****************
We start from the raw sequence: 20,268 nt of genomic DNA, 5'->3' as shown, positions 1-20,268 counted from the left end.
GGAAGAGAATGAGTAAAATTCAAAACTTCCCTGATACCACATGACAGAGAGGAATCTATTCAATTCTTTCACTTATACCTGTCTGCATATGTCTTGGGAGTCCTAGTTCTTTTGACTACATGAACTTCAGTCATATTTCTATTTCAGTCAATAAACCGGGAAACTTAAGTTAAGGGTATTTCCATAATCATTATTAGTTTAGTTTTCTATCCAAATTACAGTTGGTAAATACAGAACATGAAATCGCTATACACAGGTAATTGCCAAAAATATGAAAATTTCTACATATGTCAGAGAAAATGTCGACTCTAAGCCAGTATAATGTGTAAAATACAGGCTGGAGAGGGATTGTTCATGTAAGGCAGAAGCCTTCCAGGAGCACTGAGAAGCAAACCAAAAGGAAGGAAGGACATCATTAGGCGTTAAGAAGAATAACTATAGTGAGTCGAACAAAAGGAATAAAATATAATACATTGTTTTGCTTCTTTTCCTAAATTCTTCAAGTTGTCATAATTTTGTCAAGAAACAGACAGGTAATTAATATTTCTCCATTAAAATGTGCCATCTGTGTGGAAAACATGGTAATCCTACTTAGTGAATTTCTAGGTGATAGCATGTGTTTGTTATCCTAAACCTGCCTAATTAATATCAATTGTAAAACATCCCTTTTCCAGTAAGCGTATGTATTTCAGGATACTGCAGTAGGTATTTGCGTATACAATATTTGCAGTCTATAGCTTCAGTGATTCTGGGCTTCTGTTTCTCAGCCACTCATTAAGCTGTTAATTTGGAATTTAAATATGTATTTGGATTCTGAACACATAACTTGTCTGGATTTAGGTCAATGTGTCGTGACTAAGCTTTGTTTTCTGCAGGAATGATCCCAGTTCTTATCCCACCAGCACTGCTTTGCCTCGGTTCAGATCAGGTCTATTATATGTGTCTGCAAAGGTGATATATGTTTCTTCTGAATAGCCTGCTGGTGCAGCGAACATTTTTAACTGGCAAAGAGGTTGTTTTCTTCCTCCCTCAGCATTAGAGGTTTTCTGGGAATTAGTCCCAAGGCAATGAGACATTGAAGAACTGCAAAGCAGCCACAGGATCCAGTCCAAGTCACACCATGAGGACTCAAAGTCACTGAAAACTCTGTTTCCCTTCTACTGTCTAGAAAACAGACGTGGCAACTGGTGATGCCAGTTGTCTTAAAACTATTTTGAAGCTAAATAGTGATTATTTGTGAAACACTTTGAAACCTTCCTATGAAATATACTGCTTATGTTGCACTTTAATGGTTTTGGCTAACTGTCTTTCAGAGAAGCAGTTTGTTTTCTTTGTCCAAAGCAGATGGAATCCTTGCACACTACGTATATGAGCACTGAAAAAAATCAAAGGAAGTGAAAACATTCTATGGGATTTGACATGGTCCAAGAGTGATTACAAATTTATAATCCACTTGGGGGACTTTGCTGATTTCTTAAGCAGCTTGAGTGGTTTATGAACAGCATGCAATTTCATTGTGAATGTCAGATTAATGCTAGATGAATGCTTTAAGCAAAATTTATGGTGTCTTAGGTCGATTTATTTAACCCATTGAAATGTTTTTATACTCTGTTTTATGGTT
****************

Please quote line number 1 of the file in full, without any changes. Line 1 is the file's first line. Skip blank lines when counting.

We start from the raw sequence: 20,268 nt of genomic DNA, 5'->3' as shown, positions 1-20,268 counted from the left end.